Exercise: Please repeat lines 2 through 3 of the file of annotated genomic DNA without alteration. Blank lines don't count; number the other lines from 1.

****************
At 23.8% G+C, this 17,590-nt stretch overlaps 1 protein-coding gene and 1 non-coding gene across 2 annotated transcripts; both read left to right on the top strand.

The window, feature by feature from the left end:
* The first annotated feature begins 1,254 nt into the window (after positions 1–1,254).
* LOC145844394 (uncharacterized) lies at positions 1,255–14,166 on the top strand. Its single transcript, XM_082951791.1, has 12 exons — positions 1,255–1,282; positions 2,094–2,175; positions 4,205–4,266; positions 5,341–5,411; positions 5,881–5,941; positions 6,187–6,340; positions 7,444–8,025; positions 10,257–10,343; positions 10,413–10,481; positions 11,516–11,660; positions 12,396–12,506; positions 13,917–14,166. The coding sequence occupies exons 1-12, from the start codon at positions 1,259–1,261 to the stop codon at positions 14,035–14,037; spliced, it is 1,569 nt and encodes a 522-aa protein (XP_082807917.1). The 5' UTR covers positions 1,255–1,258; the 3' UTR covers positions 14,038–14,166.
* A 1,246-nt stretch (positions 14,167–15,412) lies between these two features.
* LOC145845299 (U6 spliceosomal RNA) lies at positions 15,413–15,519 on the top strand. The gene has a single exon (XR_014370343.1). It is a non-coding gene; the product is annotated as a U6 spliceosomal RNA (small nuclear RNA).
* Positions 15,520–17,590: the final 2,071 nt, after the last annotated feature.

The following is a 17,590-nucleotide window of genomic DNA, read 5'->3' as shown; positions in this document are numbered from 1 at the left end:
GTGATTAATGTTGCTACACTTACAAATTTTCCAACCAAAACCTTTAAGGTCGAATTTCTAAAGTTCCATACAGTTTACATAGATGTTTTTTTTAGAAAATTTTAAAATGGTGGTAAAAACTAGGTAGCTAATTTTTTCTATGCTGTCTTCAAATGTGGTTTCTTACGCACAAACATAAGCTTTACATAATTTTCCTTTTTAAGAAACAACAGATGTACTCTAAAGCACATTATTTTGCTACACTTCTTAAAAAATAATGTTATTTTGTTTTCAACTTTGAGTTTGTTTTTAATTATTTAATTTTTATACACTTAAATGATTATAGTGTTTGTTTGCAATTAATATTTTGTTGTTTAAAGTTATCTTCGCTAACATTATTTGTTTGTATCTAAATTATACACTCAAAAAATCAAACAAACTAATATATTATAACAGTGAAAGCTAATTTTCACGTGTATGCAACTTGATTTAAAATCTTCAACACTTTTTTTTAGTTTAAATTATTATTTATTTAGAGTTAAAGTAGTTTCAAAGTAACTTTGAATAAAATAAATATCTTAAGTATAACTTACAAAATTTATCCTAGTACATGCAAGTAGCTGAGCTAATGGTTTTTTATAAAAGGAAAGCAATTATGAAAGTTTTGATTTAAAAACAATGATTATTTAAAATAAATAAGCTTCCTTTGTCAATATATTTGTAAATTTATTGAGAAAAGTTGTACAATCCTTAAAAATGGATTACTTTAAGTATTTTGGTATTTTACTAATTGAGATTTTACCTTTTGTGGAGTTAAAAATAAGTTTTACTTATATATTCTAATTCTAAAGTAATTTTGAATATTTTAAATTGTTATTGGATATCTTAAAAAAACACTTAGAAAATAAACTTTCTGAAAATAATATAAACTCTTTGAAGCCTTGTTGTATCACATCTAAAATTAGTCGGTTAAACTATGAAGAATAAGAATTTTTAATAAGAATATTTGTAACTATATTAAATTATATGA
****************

The window, feature by feature from the left end:
* The first annotated feature begins 1,254 nt into the window (after positions 1–1,254).